To drain/winterize your swamp/evaporative cooler, do the following steps. Remember this is to assist, if in doubt seek a professional!
Evaporative (also referred to as swamp coolers) coolers are still common in the Salt Lake area. Many, however, are going to central air units which cool through the regular individual room registers. It so happens that the furnace uses these same registers when heating in the winter. You'll find most coolers on the roof even though the process is the same for those found in a window. A water supply line supplies the interior of the cooler pan with water. An interior pump moves the water to the top of cooler pads, and as the water runs down through the pads a blower draws the outside air through the moist pads. This comes down the through a hall ceiling or window. With the cold air in the winter, the supply line that supplies the water will freeze, break, and flood the attic/interior of your home. For this reason draining is necessary to prevent this. In doing so, the following steps are needed:
1. Locate the saddle valve that supplies the water. This typical is located above the water heater or attached to the rear exterior faucet (hose) that comes out the rear of the house. Turn the water off (clockwise).
2. Turn/disconnect the compression nut counter clockwise, and remove the tube from the value. You may want a bowl to catch the water, with more coming when disconnected in the next step (remember putting a finger over the straw when pulling it out of a drink, same process).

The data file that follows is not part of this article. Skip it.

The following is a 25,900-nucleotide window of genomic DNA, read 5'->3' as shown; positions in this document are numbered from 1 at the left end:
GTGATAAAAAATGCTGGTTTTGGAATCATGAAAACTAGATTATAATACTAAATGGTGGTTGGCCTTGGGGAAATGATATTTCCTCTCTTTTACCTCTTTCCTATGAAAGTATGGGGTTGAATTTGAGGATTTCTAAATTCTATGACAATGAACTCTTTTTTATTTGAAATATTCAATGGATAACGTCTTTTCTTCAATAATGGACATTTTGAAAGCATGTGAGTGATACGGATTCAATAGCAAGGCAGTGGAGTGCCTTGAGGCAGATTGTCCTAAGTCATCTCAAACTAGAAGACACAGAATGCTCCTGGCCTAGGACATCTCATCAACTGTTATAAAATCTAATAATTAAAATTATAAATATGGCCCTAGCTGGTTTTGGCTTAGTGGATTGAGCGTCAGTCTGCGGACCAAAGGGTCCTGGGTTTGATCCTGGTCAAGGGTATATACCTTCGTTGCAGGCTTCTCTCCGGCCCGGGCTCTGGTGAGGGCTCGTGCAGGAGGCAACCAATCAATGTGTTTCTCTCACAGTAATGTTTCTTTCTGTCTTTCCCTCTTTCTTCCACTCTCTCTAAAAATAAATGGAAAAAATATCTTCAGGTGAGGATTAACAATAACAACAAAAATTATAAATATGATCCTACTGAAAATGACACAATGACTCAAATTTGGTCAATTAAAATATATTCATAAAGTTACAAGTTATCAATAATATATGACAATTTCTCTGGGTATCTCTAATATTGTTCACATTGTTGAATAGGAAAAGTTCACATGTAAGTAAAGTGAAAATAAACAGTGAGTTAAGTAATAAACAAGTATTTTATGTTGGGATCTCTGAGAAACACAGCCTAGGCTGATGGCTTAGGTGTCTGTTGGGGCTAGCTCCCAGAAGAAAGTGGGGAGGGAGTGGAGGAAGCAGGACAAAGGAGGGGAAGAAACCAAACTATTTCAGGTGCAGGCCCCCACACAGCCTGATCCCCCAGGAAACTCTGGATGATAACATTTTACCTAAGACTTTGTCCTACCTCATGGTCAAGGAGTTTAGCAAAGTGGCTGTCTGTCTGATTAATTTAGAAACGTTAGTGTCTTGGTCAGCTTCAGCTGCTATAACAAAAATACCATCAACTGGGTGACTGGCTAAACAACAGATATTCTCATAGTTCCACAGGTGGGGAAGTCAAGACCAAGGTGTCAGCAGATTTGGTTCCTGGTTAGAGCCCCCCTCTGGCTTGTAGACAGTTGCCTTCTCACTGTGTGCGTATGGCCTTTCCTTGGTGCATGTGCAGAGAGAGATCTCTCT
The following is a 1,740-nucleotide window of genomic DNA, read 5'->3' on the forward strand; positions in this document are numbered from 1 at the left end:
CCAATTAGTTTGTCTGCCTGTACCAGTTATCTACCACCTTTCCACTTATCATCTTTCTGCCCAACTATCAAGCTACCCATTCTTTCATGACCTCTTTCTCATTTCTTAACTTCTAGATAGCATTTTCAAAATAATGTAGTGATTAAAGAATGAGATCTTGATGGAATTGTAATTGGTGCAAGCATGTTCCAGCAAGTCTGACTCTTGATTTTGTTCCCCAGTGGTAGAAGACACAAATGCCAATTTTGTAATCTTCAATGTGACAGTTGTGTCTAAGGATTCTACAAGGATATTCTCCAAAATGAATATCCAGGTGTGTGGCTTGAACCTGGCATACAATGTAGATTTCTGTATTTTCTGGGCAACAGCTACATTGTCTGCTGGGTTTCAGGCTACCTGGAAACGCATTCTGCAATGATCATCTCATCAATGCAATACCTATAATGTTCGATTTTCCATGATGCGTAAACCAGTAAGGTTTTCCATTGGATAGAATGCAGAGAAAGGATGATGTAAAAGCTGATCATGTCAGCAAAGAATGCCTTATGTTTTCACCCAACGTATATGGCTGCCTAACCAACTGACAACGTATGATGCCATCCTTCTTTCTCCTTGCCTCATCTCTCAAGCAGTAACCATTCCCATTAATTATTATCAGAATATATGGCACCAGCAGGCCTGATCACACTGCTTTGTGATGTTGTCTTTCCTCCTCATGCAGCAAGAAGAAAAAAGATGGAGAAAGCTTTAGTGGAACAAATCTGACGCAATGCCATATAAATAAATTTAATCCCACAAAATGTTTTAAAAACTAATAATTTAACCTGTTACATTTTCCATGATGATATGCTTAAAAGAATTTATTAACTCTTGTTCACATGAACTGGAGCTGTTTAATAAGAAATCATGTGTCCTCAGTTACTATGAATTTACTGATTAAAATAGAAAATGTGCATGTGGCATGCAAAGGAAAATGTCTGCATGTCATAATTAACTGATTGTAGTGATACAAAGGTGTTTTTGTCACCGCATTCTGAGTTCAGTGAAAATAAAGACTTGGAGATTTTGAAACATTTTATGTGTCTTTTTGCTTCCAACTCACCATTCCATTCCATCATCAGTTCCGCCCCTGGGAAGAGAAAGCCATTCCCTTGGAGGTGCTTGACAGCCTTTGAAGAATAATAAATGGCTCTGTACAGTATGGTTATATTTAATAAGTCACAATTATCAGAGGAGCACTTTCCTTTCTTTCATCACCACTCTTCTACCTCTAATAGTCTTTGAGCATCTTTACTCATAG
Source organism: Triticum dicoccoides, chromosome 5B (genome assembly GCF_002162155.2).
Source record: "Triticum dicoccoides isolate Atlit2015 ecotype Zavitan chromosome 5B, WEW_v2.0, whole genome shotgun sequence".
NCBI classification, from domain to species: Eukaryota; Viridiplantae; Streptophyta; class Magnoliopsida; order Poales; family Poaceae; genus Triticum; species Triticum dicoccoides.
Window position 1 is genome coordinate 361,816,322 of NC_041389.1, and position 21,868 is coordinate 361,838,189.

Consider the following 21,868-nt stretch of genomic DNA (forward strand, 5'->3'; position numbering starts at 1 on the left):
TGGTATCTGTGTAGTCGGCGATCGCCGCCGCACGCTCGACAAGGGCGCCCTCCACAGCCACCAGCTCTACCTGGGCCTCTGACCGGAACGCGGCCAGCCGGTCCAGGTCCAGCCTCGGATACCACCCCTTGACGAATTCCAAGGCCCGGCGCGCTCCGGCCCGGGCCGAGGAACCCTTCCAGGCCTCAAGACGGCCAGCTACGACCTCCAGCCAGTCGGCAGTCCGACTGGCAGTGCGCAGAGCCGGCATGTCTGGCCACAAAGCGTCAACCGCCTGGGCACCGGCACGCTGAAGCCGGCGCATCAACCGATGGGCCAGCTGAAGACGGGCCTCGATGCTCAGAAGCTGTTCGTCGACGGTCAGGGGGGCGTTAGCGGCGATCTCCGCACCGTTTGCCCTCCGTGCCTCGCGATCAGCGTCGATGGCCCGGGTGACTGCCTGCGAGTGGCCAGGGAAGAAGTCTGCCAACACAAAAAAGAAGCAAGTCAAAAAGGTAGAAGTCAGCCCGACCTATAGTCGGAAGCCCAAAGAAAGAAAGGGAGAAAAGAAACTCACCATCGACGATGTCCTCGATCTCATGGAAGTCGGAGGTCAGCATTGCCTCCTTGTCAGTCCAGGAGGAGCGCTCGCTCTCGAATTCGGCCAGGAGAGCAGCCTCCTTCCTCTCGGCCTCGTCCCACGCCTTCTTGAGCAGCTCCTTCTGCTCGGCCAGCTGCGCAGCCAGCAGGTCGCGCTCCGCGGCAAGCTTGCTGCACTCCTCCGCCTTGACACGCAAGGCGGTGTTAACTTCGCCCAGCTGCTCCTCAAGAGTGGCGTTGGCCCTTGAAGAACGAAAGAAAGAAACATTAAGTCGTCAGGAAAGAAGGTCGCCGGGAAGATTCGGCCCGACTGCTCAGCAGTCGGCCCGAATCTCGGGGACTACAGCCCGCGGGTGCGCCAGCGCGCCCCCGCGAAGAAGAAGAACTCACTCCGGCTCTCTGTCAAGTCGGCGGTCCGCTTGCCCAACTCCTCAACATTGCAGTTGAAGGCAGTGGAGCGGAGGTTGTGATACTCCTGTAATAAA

3. Go to the cooler itself (roof or window), remove the front pad (generally the tub enters the cooler near the front pad), and located wear the same line you disconnected below enters the float. Do the same procedure that you did previously to disconnect the tube below. Once disconnected, blow through the tube. This allows any water remaining in the line/tube to drain (you may want to put a bowl under the lower line to catch any water).
4. Disconnect the electricity by unplugging the pump and blower (if hardwired, don't do anything).
5. Drain the cooler pan by removing the pan riser. Water will run out of the bottom of the cooler and down the roof. Some hook a hose under this to have it run down the house. This isn't a bad idea, as it may affect the shingles over time.
6. Remove the cooler pump hose and blow through it. This removes water that may be located in the spider that is on the ceiling of the cooler. Then remove the pump, rinse, dry, and store in the house till the spring/summer. This also gets all of the lime out of the pump, but make sure you dry it.
7. Put back the front cooler pad, and cover the cooler with a cover or plastic. These covers usually are canvas, and can be purchased at your local hardware store.
8. Cover the interior hole or window wear the air enters the home. This generally is in the main floor hall.
YOU'RE DONE! IF IN DOUBT SEEK HELP! Hope this helps.
Salt Lake County
Parker Properties, Inc.